Inspectors reveal ‘serious concerns’ over shortage of nurses at independent hospital

CQC orders private operator to improve management oversight and patient safety strategies

CQC orders private operator to improve management oversight and patient safety strategies

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Inspectors have told an independent specialist hospital it must address its shortage of nurses.

The Care Quality Commission (CQC) expressed 'serious concerns' about patient care at the independent Glenside Hospital for Neuro Rehabilitation, run by Glenside Manor Healthcare Services Ltd in Salisbury, Wiltshire, following an unannounced inspection last November.

Short-staffing across disciplines

The 41-bed hospital is short of 52 nurses, as well as two junior doctors and two consultants, four physiotherapists, four clinical psychologists and eight occupational therapists, according to the regulator's inspection report.

The hospital has a neuro-rehabilitation unit for patients with complex nursing needs and a neuro-behavioural unit for individuals detained under the Mental Health Act.

Inspectors' concerns

Inspectors raised concerns about high use of agency staff, often with poor English-language skills, high staff turnover, a lack of information about nurses’ training, poor medicines management and poor care planning, among other issues.

The CQC issued four warning notices requiring immediate action:

  • Provision of adequate staff with the appropriate qualifications, skills or competence to provide safe care.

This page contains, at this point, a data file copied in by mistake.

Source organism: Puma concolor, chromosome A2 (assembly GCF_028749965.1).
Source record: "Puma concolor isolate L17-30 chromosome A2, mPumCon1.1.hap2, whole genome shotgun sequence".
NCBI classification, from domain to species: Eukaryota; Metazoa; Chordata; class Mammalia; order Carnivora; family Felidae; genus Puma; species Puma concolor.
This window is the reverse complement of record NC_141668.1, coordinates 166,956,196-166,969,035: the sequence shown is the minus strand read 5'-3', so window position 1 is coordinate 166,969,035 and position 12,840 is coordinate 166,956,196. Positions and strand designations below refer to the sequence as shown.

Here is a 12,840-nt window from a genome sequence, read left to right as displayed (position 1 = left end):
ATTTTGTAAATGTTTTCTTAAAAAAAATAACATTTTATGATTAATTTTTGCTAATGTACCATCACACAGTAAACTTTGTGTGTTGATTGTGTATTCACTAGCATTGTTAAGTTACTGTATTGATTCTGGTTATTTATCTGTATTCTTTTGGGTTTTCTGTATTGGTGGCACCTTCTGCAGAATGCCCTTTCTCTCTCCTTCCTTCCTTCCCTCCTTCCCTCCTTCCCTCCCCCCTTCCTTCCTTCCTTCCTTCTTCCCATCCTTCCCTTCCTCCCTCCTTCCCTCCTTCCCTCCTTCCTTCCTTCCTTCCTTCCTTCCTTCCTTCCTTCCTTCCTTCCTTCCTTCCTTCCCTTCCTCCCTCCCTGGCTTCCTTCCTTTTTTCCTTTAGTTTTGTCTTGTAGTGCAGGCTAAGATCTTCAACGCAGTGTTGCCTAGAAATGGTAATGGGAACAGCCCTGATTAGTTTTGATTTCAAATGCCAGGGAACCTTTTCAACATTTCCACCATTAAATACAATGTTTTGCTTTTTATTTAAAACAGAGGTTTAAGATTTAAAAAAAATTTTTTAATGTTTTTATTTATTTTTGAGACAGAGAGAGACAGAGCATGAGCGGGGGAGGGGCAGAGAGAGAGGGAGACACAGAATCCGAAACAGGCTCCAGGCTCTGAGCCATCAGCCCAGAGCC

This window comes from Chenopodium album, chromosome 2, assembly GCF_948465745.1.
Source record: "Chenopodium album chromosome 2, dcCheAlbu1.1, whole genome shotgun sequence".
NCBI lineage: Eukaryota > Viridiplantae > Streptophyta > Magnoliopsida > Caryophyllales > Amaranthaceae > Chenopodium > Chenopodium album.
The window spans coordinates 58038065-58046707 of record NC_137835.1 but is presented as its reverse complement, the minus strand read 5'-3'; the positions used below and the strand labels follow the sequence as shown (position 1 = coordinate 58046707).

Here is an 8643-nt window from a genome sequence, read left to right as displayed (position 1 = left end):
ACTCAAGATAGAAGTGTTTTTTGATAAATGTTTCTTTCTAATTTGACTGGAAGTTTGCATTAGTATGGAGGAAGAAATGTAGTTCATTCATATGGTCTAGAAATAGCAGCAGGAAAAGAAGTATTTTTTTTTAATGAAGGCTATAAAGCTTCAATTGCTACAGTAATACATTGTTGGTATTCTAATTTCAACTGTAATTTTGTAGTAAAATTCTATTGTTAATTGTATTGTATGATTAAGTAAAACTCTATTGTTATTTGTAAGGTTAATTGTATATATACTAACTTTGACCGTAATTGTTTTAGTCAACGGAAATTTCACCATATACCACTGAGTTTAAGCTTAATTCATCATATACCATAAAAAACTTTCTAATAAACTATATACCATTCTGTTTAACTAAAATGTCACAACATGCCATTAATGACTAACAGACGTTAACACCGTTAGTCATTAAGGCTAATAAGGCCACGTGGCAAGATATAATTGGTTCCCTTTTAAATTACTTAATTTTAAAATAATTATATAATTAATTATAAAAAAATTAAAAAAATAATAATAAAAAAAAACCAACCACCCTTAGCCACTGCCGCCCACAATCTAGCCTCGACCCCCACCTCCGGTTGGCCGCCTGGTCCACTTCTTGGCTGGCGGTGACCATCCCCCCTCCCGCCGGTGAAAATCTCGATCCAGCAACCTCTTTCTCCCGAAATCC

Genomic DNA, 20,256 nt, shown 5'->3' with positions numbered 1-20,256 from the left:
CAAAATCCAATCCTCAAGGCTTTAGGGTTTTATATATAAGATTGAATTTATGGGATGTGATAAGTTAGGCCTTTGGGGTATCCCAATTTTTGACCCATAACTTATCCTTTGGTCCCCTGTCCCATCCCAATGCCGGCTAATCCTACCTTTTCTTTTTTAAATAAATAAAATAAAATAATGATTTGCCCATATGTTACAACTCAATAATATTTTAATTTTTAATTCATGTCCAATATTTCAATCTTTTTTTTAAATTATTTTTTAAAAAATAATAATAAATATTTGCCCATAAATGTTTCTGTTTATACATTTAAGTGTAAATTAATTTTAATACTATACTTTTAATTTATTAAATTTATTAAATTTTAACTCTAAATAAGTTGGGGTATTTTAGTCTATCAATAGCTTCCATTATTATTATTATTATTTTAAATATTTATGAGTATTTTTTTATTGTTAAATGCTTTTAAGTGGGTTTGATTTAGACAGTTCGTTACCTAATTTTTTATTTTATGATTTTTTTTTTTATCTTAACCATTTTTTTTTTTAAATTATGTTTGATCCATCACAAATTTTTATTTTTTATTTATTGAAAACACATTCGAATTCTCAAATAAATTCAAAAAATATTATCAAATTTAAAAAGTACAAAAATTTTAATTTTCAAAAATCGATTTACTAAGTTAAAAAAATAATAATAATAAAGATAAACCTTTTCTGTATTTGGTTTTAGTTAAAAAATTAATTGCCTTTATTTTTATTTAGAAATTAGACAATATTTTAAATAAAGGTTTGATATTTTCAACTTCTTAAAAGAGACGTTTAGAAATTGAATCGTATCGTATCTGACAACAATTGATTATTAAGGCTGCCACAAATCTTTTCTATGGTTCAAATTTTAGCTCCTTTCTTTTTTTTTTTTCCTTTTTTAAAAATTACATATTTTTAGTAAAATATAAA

• Better oversight by the leadership team – there was no formal board structure or equivalent in place to provide checks and balances.
  • Improved reporting, management and investigation of incidents. The report said seven patients had absconded in August 2018 yet there were no investigation reports.
  • Staff must understand safeguarding processes and know how to protect patients from abuse.

Call for safe staffing law

RCN South West region senior officer Lynn Batson said the hospital's staff shortages were common across the country.

'Providers might be left with little choice to fill gaps with agency nurses, but this also raises questions about the continuity of care for patients, as agency nurses are often not consistently deployed in the same place or treating the same patients from day to day.'

She said the situation demonstrated the need for safe staffing to be enshrined in law across the UK, otherwise 'examples like this will continue to arise'.

'We won't hesitate to take further action'

CQC deputy chief inspector for hospitals Nigel Acheson said: 'We will continue to monitor the service closely in partnership with the local healthcare community. If improvements are not forthcoming we will not hesitate to take further steps to protect the people who are using this service.' 

Nursing Standard has contacted the independent operator for comment.

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Further information

CQC inspection report in full

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